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Took a last minute road trip to RMNP with no lodging pre-planned Oct 17. Found first come first serve sites at the remaining open campground in the park. There were a few sites available mid day in the two open loops of the campground. I decided on site 1, with views on all sides! There was a wind advisory and fire ban (understandably). Bear lockers provided, found it ample, clean, and latched well. There's a small walk from car to site, but not at all sites. I found most sites to be nicely spaced out. Only downside of site 1 was a bright light at the office/Ranger area. Lots of great hiking a short drive away and wonderful wildlife viewing within walking distance. Pit toilets available mid October but not shower or running water toilets. Found one faucet near entrance of campground to fill my water jugs.
This is a good campground; clean, easy access, but the sites are pretty close together. It's essentially split into 3 sections (Arapaho Bay Big Rock, Morraine, and Roaring Fork). They're all essentially the same campground but they are run by different hosts. Roaring Fork and Morraine are right on the lake but have NO shade. Arapaho Bay- Big Rock is fully shaded and still only minute drive (probably a 20 minute walk) to the water. Morraine and Roaring Fork are the best if all you're wanting to do is be on the lake or if you're bringing a boat. Morraine is really nice if you don't have a boat but want lots of lake time as there's a big sandbar strip that acts as a beach that's within a minute's walking distance of any campsite in that portion of the campgorund.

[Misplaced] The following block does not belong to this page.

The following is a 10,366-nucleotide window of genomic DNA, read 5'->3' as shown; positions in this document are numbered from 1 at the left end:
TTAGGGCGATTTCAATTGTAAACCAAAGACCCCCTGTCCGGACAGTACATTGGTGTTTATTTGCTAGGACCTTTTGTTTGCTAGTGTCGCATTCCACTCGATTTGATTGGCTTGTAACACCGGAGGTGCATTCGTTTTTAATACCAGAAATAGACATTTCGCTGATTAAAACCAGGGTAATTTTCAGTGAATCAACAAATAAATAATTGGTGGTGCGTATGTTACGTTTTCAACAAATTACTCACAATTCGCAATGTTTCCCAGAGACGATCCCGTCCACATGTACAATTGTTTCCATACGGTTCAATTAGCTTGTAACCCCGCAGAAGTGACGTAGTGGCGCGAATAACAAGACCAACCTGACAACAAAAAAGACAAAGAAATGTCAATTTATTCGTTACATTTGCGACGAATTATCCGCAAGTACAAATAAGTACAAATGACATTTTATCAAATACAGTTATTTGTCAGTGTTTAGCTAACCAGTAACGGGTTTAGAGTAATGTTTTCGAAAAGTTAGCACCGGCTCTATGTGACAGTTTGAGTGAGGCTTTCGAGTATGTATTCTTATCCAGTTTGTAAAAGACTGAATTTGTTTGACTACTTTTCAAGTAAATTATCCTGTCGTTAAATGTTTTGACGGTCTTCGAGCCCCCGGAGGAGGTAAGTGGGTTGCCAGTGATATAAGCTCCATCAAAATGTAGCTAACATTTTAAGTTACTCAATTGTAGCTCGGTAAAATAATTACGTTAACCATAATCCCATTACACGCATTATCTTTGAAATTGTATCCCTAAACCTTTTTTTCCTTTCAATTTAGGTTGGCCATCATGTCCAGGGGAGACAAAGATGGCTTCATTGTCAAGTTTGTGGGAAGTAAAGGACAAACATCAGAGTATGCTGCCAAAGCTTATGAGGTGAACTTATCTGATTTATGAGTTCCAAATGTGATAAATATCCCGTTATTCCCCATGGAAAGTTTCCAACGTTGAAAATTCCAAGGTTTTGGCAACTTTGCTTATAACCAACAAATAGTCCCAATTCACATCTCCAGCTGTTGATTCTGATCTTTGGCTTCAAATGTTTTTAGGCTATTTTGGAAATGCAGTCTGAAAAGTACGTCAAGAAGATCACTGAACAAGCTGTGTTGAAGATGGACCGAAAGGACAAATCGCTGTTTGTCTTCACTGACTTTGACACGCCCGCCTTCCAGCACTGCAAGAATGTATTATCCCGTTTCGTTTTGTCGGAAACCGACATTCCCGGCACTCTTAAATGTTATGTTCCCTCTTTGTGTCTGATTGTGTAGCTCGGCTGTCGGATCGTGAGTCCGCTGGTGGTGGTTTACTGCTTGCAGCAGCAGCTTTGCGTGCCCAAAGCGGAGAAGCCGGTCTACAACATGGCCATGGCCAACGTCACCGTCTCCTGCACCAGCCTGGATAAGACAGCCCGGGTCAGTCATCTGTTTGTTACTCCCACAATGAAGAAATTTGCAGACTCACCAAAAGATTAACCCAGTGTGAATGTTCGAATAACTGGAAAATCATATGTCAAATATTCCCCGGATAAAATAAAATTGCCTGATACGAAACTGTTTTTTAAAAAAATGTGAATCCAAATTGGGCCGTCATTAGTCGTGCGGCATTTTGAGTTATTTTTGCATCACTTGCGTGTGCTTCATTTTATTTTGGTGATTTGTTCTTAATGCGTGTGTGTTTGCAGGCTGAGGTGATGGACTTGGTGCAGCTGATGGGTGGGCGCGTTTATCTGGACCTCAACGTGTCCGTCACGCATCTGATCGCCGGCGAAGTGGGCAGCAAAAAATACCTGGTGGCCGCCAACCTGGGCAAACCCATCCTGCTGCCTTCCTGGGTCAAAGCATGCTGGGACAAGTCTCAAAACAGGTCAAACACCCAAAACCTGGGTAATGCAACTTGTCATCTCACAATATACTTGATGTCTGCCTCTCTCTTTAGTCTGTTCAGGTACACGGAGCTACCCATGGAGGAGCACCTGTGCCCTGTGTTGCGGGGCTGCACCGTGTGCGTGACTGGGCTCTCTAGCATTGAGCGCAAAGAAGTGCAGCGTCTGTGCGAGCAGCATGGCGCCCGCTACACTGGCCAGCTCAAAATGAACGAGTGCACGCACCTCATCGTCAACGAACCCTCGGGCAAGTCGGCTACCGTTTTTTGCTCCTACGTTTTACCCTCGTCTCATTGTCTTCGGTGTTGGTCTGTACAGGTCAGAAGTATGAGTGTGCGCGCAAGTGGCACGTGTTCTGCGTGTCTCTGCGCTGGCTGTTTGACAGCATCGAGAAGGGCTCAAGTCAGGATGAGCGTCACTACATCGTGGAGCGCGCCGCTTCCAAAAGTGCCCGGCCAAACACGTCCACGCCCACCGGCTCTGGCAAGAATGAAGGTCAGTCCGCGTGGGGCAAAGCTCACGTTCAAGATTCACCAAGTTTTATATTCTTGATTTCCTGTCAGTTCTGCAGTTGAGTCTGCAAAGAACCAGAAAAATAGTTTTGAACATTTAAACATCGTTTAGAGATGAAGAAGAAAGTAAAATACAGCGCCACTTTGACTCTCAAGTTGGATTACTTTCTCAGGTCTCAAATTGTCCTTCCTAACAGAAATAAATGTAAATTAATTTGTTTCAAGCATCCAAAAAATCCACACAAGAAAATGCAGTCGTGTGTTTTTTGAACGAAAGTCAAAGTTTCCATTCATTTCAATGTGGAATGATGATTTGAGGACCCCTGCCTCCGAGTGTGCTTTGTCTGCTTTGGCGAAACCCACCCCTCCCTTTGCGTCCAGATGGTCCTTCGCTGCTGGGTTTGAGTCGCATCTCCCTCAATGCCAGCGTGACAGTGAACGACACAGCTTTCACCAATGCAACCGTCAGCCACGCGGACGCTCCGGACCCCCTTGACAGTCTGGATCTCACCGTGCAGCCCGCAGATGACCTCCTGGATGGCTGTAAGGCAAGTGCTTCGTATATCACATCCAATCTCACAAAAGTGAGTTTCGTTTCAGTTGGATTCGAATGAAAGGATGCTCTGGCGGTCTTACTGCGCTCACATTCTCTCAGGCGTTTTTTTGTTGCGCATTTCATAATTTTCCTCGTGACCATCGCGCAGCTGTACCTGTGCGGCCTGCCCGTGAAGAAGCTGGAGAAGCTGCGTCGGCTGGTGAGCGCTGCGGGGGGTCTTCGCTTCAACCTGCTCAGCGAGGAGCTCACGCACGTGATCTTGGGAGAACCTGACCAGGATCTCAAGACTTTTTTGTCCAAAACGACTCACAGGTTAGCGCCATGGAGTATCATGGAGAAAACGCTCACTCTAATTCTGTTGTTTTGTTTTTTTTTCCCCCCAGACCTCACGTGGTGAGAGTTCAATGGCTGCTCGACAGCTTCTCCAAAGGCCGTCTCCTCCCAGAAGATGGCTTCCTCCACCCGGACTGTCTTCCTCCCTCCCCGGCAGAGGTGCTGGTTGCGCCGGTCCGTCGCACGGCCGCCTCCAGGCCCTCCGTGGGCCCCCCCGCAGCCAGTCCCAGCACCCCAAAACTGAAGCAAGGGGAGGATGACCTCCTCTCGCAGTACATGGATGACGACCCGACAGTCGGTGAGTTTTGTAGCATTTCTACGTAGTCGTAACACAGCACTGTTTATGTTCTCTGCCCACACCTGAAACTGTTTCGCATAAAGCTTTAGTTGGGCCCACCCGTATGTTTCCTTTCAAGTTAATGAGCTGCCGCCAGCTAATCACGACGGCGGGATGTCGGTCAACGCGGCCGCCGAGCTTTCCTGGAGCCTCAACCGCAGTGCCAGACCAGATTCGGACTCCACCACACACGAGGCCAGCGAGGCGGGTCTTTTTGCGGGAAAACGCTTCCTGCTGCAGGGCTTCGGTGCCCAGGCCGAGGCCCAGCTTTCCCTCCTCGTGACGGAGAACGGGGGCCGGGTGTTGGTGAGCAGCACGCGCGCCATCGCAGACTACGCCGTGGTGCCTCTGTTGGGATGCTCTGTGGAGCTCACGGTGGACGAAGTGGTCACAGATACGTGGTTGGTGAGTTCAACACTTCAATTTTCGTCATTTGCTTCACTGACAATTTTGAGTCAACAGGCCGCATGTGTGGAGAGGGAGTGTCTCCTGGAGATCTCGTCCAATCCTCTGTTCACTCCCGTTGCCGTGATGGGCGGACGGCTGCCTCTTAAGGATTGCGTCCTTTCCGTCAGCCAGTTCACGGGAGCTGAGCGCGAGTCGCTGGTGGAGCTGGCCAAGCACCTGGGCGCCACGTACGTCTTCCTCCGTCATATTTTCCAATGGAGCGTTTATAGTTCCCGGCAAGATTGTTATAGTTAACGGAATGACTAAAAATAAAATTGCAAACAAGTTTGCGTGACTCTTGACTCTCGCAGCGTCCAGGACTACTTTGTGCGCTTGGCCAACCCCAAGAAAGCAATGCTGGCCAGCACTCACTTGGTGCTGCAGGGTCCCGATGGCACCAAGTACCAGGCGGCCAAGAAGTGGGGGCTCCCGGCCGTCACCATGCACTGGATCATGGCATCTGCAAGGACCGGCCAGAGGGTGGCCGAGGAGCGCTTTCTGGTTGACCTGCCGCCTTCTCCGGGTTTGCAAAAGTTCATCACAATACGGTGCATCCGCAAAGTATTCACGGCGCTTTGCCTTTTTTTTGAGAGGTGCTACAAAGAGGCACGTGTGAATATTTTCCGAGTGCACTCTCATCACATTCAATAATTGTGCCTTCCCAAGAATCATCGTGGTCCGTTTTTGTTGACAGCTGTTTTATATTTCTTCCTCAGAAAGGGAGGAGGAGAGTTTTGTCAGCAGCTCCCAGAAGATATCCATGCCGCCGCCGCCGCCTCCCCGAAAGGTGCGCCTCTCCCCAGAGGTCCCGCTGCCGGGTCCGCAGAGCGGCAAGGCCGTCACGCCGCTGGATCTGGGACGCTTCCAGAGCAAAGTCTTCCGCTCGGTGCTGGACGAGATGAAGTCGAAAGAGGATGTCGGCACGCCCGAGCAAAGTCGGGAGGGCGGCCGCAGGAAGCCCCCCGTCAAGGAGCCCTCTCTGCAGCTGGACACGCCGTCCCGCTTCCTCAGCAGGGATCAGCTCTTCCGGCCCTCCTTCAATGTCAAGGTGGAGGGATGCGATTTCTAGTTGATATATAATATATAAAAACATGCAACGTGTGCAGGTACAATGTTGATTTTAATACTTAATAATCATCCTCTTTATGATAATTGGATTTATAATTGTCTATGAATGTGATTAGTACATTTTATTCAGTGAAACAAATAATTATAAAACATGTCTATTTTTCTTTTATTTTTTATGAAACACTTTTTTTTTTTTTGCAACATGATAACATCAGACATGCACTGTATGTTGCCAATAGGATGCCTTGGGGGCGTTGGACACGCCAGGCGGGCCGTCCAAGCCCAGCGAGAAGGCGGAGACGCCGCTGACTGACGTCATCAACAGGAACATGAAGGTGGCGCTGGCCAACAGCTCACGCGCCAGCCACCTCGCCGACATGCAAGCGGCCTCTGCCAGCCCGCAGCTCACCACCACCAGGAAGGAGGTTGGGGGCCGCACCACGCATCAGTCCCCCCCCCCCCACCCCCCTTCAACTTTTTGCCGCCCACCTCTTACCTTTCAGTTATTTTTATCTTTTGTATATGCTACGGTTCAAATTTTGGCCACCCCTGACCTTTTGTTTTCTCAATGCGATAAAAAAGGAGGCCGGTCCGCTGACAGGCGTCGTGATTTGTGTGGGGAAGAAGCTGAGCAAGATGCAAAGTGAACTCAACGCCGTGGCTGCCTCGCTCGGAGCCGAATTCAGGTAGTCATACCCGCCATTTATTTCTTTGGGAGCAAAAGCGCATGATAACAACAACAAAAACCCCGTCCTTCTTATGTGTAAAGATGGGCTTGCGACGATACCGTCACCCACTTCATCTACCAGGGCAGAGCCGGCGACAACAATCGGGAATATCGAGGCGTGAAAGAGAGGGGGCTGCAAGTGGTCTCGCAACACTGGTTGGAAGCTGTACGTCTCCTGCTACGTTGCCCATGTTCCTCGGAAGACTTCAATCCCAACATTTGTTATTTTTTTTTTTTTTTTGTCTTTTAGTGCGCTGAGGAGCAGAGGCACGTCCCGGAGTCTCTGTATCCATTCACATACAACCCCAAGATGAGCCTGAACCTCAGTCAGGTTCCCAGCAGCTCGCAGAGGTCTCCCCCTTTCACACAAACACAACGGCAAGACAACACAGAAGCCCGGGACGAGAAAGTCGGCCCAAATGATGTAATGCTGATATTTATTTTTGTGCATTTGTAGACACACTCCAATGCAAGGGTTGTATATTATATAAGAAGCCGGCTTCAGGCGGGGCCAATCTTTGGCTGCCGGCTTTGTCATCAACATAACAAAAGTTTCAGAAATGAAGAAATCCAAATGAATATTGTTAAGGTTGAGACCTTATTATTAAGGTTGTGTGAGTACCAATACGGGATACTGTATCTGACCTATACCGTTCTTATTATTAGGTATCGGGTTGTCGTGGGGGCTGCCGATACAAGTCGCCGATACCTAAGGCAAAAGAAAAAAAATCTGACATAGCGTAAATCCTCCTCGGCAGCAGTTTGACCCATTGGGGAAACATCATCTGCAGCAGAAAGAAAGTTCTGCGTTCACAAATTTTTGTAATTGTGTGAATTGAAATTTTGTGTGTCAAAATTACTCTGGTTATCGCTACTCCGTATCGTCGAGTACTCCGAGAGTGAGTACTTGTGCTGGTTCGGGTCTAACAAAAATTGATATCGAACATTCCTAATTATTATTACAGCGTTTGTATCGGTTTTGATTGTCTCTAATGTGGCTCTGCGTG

Please be aware that CO weather(especially in the mountains) is very prone to quick changes. Come prepared with lots of layers, weather-proof clothing, and tents that can withstand a storm.
We only stayed here one night but wished that it could have been more. The sites are varied in desirability, some seem right close to each other while others seem to have more space, so do some research before choosing a site. Our site was fine, but the tent pad for the site next to us was right behind our drive, so if someone in a tent was in that site (189) there would have only been a few feet between us and them. It’s a nice quiet place for tenters and smaller rvs and trailers. Close to great hiking, wildlife, and the beauty of the Rockies. No hookups, just pit toilets. The shuttle bus comes by here on a regular basis, which is a great thing to help relieve the crowded parking at the popular trailheads.
Stunningly beautiful with killer views of the mountains! It was Elk mating season so we fell asleep to the elk mating calls and awe inspiring is an understatement!
This is a beautiful campground which has bathrooms and many campsites. It offers the opportunity to see many types of animals including bears in the park a spare boxes. We have stayed at this park in the spring fall and winter when it was 18° And got the Opportunity to see the animals in the snow and the peace and quiet at the park. It’s definitely a go to place.